Family seeks Ukrainian nephew's release from San Diego immigrant detention center
The Department of Homeland Security says thousands of refugees displaced by Russia's invasion of Ukraine have traveled to Mexico hoping to gain refuge in the United States. That now includes a teenager trying to get placement with his aunt and uncle, who live in the Los Angeles area.
CBS Los Angeles says Ivan Yerashov is a typical 14-year-old, who's into sports and his computer. As of a week and a half ago, he also became a Ukrainian refugee.
His aunt, Iryna Merezhko, picked him up in Kharkiv after her sister said she and her husband wanted to stay and fight against the Russian invasion, but they wanted their son brought to safety, a move the family did its best to spin, according to Merezhko.
"I told him it will be like a long summer break in California for you, yeah. Don't think about the divided with parents, like a long summer break," she said.
After 30 hours on an evacuation train and 40 hours on a plane, the teen and his aunt made their way to a refugee camp in Mexico, where she'd heard the best and easiest way to get her nephew into the U.S. was to go to the border and ask for humanitarian admission.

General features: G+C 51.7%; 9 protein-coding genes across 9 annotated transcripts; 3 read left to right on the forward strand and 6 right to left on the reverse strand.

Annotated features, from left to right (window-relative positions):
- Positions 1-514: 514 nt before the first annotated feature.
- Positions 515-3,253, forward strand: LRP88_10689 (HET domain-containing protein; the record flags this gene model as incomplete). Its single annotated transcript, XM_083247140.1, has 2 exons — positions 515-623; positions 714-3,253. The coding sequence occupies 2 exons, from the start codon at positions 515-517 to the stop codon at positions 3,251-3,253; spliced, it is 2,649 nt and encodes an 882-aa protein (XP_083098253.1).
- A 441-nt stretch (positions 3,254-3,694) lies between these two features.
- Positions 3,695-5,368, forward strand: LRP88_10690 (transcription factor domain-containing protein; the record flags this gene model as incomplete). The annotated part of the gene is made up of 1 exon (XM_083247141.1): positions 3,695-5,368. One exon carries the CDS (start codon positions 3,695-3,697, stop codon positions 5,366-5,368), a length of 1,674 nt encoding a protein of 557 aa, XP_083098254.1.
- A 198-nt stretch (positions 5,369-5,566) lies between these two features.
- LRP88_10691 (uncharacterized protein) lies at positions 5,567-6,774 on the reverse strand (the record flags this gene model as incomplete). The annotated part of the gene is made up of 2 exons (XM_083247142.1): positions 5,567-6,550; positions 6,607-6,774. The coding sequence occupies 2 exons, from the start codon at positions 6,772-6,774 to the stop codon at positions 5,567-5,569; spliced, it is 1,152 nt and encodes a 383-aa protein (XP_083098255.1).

Once in San Diego, though, immigration workers said Yerashov had to stay in a detention center for two or three days until the Merezhko's had a background check and their connection to the teen was verified.
After just three days, they were told the wait for the teen could be as long as 20 to 30 days, alone and without a phone for someone who has just left his country and his family in a war zone with no idea if or when he might return.
"I think it's very difficult, psychologic for him, and without a connection to his parents and with us," Merezhko said.
His aunt and uncle said they understand safety protocols, but also said they believed 20 to 30 days was cruel given all their nephew's been through. The couple hired an attorney to try to get the 14-year-old out immediately.
Yerashov took one last picture with his mother and his aunt before leaving Ukraine, a moment Merezhko said she knew could be the last.
"Me and my sister understand it could be last goodbye, yeah."
Both Merezhkos said while they want to help their nephew get out, they also want to help all children of wars from having to stay in those detention centers for anything longer than just a few days.